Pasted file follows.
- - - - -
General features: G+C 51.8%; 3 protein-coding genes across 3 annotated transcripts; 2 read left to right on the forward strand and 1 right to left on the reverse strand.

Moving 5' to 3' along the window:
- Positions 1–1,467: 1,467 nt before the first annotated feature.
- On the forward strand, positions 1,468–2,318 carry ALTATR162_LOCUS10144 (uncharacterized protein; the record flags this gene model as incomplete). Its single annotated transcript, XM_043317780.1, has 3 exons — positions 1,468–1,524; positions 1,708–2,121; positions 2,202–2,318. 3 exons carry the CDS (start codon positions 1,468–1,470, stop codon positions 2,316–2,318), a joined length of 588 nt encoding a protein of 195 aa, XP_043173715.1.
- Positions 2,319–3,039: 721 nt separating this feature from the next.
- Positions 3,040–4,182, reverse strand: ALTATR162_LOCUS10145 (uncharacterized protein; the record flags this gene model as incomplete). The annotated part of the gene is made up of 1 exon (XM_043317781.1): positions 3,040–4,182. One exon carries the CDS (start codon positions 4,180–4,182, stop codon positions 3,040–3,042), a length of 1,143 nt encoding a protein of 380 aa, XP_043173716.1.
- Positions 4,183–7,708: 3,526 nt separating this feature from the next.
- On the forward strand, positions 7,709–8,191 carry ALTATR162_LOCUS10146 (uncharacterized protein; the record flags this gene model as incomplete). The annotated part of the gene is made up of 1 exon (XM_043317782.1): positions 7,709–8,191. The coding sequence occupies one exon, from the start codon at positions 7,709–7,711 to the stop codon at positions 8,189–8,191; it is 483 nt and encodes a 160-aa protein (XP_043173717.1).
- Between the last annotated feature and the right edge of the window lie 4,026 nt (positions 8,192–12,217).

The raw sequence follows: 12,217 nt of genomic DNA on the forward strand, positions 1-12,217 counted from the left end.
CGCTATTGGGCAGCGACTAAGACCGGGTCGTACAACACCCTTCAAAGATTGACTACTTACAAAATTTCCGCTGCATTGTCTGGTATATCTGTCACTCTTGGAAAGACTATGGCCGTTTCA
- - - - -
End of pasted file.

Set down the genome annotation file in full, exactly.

General features: G+C 51.8%; 3 protein-coding genes across 3 annotated transcripts; 2 read left to right on the forward strand and 1 right to left on the reverse strand.

Moving 5' to 3' along the window:
- Positions 1–1,467: 1,467 nt before the first annotated feature.
- On the forward strand, positions 1,468–2,318 carry ALTATR162_LOCUS10144 (uncharacterized protein; the record flags this gene model as incomplete). Its single annotated transcript, XM_043317780.1, has 3 exons — positions 1,468–1,524; positions 1,708–2,121; positions 2,202–2,318. 3 exons carry the CDS (start codon positions 1,468–1,470, stop codon positions 2,316–2,318), a joined length of 588 nt encoding a protein of 195 aa, XP_043173715.1.
- Positions 2,319–3,039: 721 nt separating this feature from the next.
- Positions 3,040–4,182, reverse strand: ALTATR162_LOCUS10145 (uncharacterized protein; the record flags this gene model as incomplete). The annotated part of the gene is made up of 1 exon (XM_043317781.1): positions 3,040–4,182. One exon carries the CDS (start codon positions 4,180–4,182, stop codon positions 3,040–3,042), a length of 1,143 nt encoding a protein of 380 aa, XP_043173716.1.
- Positions 4,183–7,708: 3,526 nt separating this feature from the next.
- On the forward strand, positions 7,709–8,191 carry ALTATR162_LOCUS10146 (uncharacterized protein; the record flags this gene model as incomplete). The annotated part of the gene is made up of 1 exon (XM_043317782.1): positions 7,709–8,191. The coding sequence occupies one exon, from the start codon at positions 7,709–7,711 to the stop codon at positions 8,189–8,191; it is 483 nt and encodes a 160-aa protein (XP_043173717.1).
- Between the last annotated feature and the right edge of the window lie 4,026 nt (positions 8,192–12,217).

The raw sequence follows: 12,217 nt of genomic DNA on the forward strand, positions 1-12,217 counted from the left end.
CGCTATTGGGCAGCGACTAAGACCGGGTCGTACAACACCCTTCAAAGATTGACTACTTACAAAATTTCCGCTGCATTGTCTGGTATATCTGTCACTCTTGGAAAGACTATGGCCGTTTCA